However, after the collapse of the soviet union, the idea to develop space technologies has changed fundamentally. Those technologies can be adopted into commercial applications. The most popular one is the Global Position System. On the other hand, there are some international cooperation or organizations to develop space technologies for peace. The most famous cooperation is the International Space Station (ISS), and the most well known organisation is European Space Agency (ESA).
To build a space station was a vital space race between the U.S.and the U.S.S.R. In the military sense, who builds a space station who domains the earth. Now, the space station becomes an international cooperation. The International Space Station was launched on November 20, 1998 and the first crew of astronauts arrived on the InternationalSpace Station on November 2, 2000. There are 16 countries: Canada, Japan, Russia, 11 nations of the European Space Agency and Brazil join the cooperation.All these countries have their own contributions to the ISS. For example:
The United States has the responsibility for developing and ultimatelyoperating major elements and systems aboard the station. The U.S. elements include three connecting modules, or nodes; a laboratory module; truss segments; four solar arrays; a habitation module; three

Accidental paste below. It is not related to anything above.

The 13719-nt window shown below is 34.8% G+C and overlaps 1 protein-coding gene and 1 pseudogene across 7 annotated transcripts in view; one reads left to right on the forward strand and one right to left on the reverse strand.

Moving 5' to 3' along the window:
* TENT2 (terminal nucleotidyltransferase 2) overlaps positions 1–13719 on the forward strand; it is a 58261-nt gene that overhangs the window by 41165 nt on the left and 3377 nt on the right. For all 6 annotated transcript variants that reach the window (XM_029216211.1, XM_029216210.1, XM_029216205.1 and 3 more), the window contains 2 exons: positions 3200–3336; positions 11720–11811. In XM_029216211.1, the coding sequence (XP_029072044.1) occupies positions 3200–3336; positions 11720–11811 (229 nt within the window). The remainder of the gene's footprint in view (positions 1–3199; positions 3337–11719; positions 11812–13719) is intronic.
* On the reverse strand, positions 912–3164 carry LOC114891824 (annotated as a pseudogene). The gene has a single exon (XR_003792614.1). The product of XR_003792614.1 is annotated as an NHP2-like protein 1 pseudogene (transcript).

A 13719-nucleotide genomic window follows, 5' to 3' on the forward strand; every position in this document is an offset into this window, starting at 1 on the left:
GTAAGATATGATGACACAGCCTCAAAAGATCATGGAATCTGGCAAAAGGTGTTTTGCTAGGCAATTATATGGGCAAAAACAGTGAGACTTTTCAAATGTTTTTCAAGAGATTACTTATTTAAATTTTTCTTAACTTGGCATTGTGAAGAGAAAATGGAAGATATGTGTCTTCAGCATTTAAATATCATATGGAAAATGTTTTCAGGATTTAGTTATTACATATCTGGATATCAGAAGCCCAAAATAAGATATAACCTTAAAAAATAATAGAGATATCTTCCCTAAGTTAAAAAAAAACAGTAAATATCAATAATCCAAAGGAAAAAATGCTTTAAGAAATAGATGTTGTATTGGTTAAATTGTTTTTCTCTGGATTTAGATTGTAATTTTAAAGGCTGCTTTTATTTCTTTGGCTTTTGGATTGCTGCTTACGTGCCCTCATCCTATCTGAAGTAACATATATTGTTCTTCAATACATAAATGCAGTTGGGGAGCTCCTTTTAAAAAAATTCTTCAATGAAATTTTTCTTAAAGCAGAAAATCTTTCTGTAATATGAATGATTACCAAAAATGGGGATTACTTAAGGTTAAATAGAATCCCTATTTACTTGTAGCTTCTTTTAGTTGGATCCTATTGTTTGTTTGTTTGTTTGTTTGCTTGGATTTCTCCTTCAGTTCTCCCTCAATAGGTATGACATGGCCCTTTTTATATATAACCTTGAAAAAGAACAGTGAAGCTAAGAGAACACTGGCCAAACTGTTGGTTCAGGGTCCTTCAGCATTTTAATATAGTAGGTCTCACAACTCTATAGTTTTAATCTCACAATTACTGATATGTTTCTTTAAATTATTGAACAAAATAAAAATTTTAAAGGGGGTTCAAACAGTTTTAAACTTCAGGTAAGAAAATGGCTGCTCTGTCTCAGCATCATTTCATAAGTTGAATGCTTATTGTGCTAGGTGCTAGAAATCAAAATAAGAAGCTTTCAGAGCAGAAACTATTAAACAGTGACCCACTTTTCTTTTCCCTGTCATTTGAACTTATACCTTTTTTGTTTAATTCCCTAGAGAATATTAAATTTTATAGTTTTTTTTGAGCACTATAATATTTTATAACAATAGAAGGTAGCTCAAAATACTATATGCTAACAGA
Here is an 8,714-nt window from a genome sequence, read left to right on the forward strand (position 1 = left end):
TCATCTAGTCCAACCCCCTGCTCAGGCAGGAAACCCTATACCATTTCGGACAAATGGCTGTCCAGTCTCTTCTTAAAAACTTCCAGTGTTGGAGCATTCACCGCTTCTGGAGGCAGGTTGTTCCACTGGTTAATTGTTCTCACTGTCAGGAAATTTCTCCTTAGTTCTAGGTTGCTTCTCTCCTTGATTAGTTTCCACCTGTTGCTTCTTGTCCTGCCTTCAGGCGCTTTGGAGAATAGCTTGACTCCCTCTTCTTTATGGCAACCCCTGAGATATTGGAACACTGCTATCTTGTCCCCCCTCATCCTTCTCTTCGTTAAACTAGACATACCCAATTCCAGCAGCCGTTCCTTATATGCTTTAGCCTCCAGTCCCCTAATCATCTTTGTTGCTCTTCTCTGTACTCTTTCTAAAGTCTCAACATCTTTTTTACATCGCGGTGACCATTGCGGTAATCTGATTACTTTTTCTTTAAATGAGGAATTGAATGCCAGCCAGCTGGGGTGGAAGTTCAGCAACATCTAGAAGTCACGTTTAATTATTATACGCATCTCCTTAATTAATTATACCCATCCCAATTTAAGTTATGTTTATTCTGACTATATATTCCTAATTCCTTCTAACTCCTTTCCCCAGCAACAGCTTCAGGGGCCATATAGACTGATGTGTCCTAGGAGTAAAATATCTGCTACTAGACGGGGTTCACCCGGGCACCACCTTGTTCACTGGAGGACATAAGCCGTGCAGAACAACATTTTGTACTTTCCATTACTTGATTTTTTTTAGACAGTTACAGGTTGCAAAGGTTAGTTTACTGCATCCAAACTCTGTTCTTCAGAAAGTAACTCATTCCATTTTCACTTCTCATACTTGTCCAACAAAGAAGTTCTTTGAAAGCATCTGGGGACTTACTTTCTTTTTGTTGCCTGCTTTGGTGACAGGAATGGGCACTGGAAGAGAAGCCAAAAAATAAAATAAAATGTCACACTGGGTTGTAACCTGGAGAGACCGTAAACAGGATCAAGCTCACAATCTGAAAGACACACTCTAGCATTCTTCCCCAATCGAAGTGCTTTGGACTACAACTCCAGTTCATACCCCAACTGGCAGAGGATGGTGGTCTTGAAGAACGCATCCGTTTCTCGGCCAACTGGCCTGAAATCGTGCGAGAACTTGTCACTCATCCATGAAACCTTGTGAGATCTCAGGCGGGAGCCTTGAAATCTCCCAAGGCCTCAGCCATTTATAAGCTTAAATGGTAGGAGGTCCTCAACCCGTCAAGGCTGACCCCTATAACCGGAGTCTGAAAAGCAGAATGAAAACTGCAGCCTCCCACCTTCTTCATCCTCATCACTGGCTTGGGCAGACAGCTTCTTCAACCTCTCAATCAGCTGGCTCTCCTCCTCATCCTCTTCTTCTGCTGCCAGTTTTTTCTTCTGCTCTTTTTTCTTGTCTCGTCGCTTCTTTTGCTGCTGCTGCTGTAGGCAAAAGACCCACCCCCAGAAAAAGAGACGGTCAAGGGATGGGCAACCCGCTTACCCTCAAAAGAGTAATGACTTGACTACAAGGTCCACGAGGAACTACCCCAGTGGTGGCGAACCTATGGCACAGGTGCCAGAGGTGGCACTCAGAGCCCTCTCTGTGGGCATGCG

mating adapters; a cupola; an unpressurized logistics carrier and a
centrifuge module. The various systems being developed by the U.S.
include thermal control; life support; guidance, navigation and
control; data handling; power systems; communications and tracking;
ground operations facilities and launch-site processing facilities.
The European Space Agency is building a pressurized laboratory to be
launched on the Space Shuttle and logistics transport vehicles to be
launched on the Ariane 5 launch vehicle.
Japan is building a laboratory with an attached exposed exterior platform for
experiments as well as logistics transport vehicles.